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Colts Defense is Looking to Create an Identity

Cleveland Browns v Indianapolis Colts Photo by Andy Lyons/Getty Images

We don’t need to run through the Indianapolis Colts offseason additions for the 100th time in order to begin talking about what they have on the defensive side of the ball. However, we are going to talk about them.

The Colts defense is getting some very interesting results just three games into the season. Everyone saw the whoopin’ they took in Los Angeles, and we’ve had to sit and watch back-to-back double digit games turn into 3-point games in each direction the last two weeks.

But, quietly the Colts are putting forth some impressive numbers in a few areas in need of massive improvement. On the other hand, they’re also dropping some nasty stats that, if cleaned up, could get the team pretty close to where they want to be on that side of the ball.

For example, the Colts have been down right disgusting under Chuck Pagano against the run finishing no better than 19th in the league in yards per carry, and no better than 18th in rush yards allowed per game since 2012. So far this year, the Colts are 6th in the league (among teams with 3 games played) allowing 3.3 yards per carry, and 8th in the league (with 3 games) allowing 85.7 rush yards per game.

Now, I understand all of that can change, but last year through three weeks they were giving up over 95 yards per game and over 4.6 yards per carry. Improvement is nice, and the front four have been doing a great job thus far.

Similarly, the Colts have been slap-your-momma ugly in coverage as well under Pagano with the exception of the 2014 season in which the team was 15th in yards allowed per attempt and 12th in passing yards allowed per game. With that said, the rest of the passing defense statistics that season weren’t all that impressive.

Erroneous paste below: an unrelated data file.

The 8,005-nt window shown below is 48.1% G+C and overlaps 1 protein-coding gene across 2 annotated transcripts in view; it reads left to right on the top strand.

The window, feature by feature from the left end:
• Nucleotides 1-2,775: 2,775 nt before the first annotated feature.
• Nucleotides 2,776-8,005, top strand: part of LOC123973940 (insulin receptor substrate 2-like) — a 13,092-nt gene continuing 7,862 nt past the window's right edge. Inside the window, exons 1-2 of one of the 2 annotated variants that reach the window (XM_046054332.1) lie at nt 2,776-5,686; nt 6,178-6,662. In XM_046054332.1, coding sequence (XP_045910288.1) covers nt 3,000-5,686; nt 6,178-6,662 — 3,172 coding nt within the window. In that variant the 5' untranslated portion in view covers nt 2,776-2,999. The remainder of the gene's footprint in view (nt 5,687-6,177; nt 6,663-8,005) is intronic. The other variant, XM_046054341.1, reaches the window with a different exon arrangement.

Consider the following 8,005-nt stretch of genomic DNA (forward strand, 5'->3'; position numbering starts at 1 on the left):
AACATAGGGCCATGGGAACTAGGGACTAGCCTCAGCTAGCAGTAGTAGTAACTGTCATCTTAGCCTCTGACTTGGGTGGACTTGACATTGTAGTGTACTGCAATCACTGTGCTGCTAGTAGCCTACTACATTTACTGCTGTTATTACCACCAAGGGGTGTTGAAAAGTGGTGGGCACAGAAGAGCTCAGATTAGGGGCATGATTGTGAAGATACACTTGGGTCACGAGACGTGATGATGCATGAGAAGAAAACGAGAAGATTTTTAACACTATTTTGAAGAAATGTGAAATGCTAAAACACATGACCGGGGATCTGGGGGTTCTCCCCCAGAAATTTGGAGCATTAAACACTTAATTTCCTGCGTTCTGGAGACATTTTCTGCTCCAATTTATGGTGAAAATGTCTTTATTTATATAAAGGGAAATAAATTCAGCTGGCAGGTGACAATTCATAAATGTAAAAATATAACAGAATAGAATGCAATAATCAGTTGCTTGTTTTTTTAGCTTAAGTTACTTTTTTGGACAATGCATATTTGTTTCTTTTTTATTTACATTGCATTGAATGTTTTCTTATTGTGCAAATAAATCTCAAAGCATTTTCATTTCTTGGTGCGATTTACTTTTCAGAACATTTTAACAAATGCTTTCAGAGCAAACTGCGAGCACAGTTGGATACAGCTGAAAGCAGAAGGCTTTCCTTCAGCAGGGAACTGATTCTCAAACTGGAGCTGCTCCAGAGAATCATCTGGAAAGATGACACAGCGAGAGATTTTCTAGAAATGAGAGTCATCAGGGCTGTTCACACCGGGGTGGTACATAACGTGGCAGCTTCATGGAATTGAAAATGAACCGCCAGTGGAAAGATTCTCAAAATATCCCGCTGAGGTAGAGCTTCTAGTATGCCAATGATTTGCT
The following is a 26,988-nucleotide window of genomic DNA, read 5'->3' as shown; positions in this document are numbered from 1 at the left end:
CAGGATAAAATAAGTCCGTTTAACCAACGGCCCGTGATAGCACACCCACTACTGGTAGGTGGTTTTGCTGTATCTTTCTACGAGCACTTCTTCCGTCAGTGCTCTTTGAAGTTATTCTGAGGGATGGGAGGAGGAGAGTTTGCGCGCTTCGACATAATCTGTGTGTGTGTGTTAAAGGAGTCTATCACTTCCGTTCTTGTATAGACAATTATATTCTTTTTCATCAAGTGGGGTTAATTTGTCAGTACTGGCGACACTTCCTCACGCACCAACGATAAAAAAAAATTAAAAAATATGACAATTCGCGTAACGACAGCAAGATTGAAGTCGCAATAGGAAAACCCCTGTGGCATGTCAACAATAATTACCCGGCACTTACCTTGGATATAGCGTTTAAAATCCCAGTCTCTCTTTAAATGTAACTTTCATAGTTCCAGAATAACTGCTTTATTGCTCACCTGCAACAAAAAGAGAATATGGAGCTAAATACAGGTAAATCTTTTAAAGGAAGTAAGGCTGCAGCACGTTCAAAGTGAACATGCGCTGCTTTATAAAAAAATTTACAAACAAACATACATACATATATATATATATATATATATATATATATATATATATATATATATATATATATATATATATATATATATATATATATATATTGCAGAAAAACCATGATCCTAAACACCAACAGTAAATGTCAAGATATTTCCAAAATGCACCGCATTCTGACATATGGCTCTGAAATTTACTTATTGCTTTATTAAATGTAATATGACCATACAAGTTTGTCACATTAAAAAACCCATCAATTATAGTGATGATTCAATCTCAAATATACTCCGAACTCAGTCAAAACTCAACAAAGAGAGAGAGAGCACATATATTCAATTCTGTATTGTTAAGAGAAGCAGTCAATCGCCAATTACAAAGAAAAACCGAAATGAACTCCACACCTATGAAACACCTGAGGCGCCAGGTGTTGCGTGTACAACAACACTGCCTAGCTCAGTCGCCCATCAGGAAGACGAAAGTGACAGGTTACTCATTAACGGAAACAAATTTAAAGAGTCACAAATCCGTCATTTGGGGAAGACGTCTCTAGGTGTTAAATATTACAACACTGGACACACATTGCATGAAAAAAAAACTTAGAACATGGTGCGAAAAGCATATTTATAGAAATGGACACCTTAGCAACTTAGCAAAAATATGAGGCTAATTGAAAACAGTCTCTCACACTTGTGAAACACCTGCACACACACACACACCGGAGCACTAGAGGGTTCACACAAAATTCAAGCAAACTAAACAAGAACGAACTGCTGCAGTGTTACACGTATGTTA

This season the Colts have been a little up and down in coverage to say the least. And once again, we see some interesting areas of their game, and some concerning facets just the same.

Thus far the Colts have given up a stingy 55.8% completion rate (4th in NFL) on 113 attempts (6th most in NFL), putting them in very good company near the best coverage units in the league. They’ve also given up 4 touchdowns (T-11) and have forced 4 interceptions (T-3) which puts them in a nice spot as well.

But, as you can imagine there’s another side to this coverage unit.

The Colts have given up 20 pass plays of 20 yards or more (32nd), are allowing 7.9 yards per pass attempt (24th), 283.7 pass yards per game (29th) and are allowing a 35.4% first down percentage (18th) as well.

Talk about Dr. Jekyll and Mr. Hyde from this group in coverage.

When we look at the pass rush, we see some growth with getting in the quarterback’s face — and the completion rate is an indicator of this — but with only 6 sacks (T-20) through three games there’s an obvious understanding that the team needs to finish more.

So, who exactly is this defense? What will they be this year? Will they turn it out, or will they get turned upside down and mirror what we’ve seen from Pagano-coached defenses of recent years?

Will they be a legitimate force against the run throughout the year? Maybe they can indeed put a stop to allowing the big plays and continue to battle at the catch point as the season progresses.

Injuries need to be mended, though, and playmakers need their lights to turn on.

While we should reserve any joy in stats through three weeks of the season, some of these areas in which the team is succeeding is exactly why I was a little more excited than I probably should have been this offseason. At any rate, we’re seeing more talent and some of those that haven’t proven themselves quite yet appear to have intriguing potential for the future.

With that, John Simon, Nate Hairston, Margus Hunt, Malik Hooker and Rashaan Melvin are just a few of the guys on this defense who have been pretty impressive thus far and guys like Quincy Wilson, Jabaal Sheard, Johnathan Hankins and Jeremiah George are a few that I can’t wait to watch more of to see what sort of impact they can have.